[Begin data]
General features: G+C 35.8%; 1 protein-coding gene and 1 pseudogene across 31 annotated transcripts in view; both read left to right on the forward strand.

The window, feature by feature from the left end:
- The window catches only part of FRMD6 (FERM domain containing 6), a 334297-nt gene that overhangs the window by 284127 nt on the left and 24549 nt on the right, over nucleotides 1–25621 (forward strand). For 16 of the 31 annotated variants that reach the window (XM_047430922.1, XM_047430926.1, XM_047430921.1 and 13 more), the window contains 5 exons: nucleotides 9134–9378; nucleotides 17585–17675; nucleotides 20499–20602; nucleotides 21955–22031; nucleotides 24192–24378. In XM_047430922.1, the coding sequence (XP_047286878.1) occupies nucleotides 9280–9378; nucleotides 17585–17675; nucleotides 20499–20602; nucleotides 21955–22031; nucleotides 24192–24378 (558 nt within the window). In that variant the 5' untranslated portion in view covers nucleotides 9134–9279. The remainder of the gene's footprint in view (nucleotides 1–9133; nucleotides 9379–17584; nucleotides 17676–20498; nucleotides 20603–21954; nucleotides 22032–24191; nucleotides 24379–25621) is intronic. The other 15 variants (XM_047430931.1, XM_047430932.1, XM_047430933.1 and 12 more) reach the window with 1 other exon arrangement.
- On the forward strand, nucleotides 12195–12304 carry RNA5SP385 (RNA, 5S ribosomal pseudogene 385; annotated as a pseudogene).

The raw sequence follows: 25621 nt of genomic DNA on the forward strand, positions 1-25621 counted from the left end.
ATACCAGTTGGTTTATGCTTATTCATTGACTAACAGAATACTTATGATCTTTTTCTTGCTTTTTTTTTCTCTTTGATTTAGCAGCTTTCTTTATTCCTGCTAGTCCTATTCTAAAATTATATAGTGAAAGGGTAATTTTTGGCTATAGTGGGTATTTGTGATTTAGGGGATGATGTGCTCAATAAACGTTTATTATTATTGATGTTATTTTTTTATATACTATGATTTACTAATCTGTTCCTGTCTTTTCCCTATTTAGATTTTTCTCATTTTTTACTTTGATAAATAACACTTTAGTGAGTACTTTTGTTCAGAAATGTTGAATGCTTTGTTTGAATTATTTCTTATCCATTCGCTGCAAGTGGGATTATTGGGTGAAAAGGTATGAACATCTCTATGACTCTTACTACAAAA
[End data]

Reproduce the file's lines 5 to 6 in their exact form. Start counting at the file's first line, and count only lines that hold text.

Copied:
The raw sequence follows: 25621 nt of genomic DNA on the forward strand, positions 1-25621 counted from the left end.
ATACCAGTTGGTTTATGCTTATTCATTGACTAACAGAATACTTATGATCTTTTTCTTGCTTTTTTTTTCTCTTTGATTTAGCAGCTTTCTTTATTCCTGCTAGTCCTATTCTAAAATTATATAGTGAAAGGGTAATTTTTGGCTATAGTGGGTATTTGTGATTTAGGGGATGATGTGCTCAATAAACGTTTATTATTATTGATGTTATTTTTTTATATACTATGATTTACTAATCTGTTCCTGTCTTTTCCCTATTTAGATTTTTCTCATTTTTTACTTTGATAAATAACACTTTAGTGAGTACTTTTGTTCAGAAATGTTGAATGCTTTGTTTGAATTATTTCTTATCCATTCGCTGCAAGTGGGATTATTGGGTGAAAAGGTATGAACATCTCTATGACTCTTACTACAAAA